Three factors parcel shippers must contend with in 2024

  • February 26, 2024

The fundamentals of the parcel market are called that for good reason. The big picture doesn’t change a whole lot, but the devil in the details always bears watching.

In the coming year, FedEx and UPS will continue their competition for volume. Both carriers had pricing power during the COVID-19 era, but the pendulum is now swinging towards the shipper. Additionally, the Q1:2024 TD Cowen/AFS Freight Index indicates that soft volume is pushing carriers to offer discounts to dull the impact of annual rate increases and growing fuel surcharges.

The TD Cowen/AFS Express Parcel Freight Index will reach 1.8% in Q1:2024, reflecting a 1.6% quarter-over-quarter (QOQ) increase and a 2.2% year-over-year (YOY) decrease.

The TD Cowen/AFS Ground Parcel Freight Index will reach 28.9% in Q1:2024, with a 3.7% increase QOQ but a 1.6% decline YOY.


Shippers should remain vigilant and contain parcel costs where possible. Here are three things every parcel shipper should prepare for in the new year.

1. Disruption and change
The parcel industry’s recent patterns of change and disruption will continue in 2024. The COVID-19 pandemic caused significant shifts and increased costs in 2020 and 2021. Then — as things were returning to normal in the post-pandemic era — the possibility of a UPS strike loomed over the industry for the entire first half of 2023.

UPS hasn’t been alone when it comes to discussions with unions. FedEx currently is negotiating with the Air Line Pilots Association (ALPA), which represents its aircrews. The Memphis-based carrier has reduced flights and, along with UPS, both are looking into ways to cut costs amid lower volumes. Currently, UPS picks up packages in one truck, regardless of whether it is an Express or Ground package, but FedEx continues to use separate trucks. However, by June 2024, FedEx plans to have single-vehicle Express and Ground package pickup as part of its ongoing consolidation of operating companies.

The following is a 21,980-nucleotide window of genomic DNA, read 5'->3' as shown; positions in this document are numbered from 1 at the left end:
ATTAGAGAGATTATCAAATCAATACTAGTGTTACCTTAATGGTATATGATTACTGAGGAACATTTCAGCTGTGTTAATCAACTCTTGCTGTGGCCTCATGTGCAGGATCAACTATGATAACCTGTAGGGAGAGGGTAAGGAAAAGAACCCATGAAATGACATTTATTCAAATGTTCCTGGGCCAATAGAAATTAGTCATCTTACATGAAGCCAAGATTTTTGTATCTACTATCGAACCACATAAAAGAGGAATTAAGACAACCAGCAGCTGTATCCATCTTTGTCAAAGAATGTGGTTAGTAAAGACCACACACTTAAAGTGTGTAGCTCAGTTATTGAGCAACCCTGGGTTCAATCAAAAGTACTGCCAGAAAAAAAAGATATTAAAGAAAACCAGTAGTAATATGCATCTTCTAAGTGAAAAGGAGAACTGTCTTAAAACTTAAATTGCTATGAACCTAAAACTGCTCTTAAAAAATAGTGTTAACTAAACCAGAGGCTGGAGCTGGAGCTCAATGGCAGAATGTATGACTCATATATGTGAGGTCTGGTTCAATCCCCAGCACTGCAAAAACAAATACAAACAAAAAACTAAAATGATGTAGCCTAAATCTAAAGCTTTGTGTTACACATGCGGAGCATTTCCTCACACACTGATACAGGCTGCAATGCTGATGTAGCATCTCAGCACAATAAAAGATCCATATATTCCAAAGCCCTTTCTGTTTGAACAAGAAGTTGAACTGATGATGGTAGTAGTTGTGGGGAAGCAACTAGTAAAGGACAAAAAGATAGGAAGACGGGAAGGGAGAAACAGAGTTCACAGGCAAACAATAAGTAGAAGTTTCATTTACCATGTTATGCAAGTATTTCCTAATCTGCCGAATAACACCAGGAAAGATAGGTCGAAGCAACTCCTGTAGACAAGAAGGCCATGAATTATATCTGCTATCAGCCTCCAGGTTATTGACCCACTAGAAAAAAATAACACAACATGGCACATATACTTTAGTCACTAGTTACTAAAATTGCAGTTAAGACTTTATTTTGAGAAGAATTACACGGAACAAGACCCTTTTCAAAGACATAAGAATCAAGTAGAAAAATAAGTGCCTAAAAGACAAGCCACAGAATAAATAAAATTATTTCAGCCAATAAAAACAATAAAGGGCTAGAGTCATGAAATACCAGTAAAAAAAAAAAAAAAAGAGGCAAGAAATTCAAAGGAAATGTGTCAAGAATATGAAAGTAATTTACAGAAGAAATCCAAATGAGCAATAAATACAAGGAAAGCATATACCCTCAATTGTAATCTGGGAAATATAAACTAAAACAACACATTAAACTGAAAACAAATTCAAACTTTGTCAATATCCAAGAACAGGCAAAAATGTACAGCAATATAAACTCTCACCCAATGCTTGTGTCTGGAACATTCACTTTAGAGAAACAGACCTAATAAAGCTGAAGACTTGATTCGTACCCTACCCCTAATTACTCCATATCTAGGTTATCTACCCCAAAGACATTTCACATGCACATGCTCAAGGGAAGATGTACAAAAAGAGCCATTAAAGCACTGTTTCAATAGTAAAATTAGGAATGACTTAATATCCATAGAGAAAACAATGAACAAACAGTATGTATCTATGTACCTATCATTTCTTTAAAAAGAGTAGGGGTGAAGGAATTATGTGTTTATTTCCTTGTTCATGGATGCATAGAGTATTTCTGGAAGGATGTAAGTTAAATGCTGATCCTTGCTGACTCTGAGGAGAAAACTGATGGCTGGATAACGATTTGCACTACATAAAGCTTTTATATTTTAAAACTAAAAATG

In the meantime, both carriers changed their fuel index so that the percentage paid for fuel is higher, even as fuel prices decrease. You should be prepared for continuing fuel rate adjustments across their various services.

2. The two-carrier model: compare rates to maximize discounts
With the current industry dynamic, shippers need to have a two-carrier transportation model. It's crucial to compare carriers, especially if you ship larger packages. FedEx and UPS typically mirror each other regarding rate increases and surcharges. The 2024 general rate increase (GRI) for both companies is 5.9%, compared to 6.9% the previous year. This has been a consistent trend in the last few years. Surcharges do tend to follow a similar pattern. However, early this year, FedEx reduced demand surcharges for a few weeks. When UPS didn’t follow suit to compete, FedEx hiked rates back up.

It's highly unusual for FedEx and UPS surcharges to be the same, so it’s important to keep track of which services are cheaper at which one. Consider shifting some of your volume to qualify for new discounted tiers. However, make sure that won’t affect your existing discounts at the original carrier. If you exceed your revenue tier commitments with one carrier, consider transferring that volume to the other. You’ll receive better discounts as you reach higher tiers.

Also, expensive international services will move you into even higher discounted tiers as international rates, of course, outstrip domestic ones.

3. Contending with FedEx and UPS late-payment fees
The payment policies of FedEx and UPS have changed significantly in recent years. Both companies previously allowed a 30-day payment window and didn't consistently enforce late fees. However, each is now charging additional costs if you don’t make timely payments. UPS has followed this policy since 2003, while FedEx only began applying late fees in 2021. Today’s payment terms for both carriers have reduced the payment window to 15 days (or less). Late-payment fees have risen to 8%, a substantial jump from the 6% late fees of 2022.

It’s crucial to keep track of when you receive invoices — and pay them promptly — if you’re to avoid these costs. UPS sends invoices on Saturdays. Since they include weekends in the payment terms, that means Sunday is the first day of the payment period. However, FedEx issues invoices on any day of the week, so your due date can be somewhat of a moving target.

The ebb and flow of the parcel market will continue. Shippers must adapt to the parcel challenges 2024 will bring. By comparing carrier pricing and policies and managing payment terms, you can maintain your service levels and keep a lid on costs. Careful planning and strategic decision-making will help you handle the vagaries of the market and achieve your goals for the coming year.

Contact us and find out how NTT DATA and AFS Logistics can optimize your parcel shipping relationships to improve service, control costs, maintain service levels and satisfy customers. Our top supply chain talent, enabled by proven, leading-edge digital assets — tools, methods and content — deliver actionable insights and measurable outcomes to some of today’s largest and most complex supply chains.

Subscribe to our blog

Micheal McDonagh

Guest blogger Micheal McDonagh is President, Parcel Services at AFS Logistics.


Related Blog Posts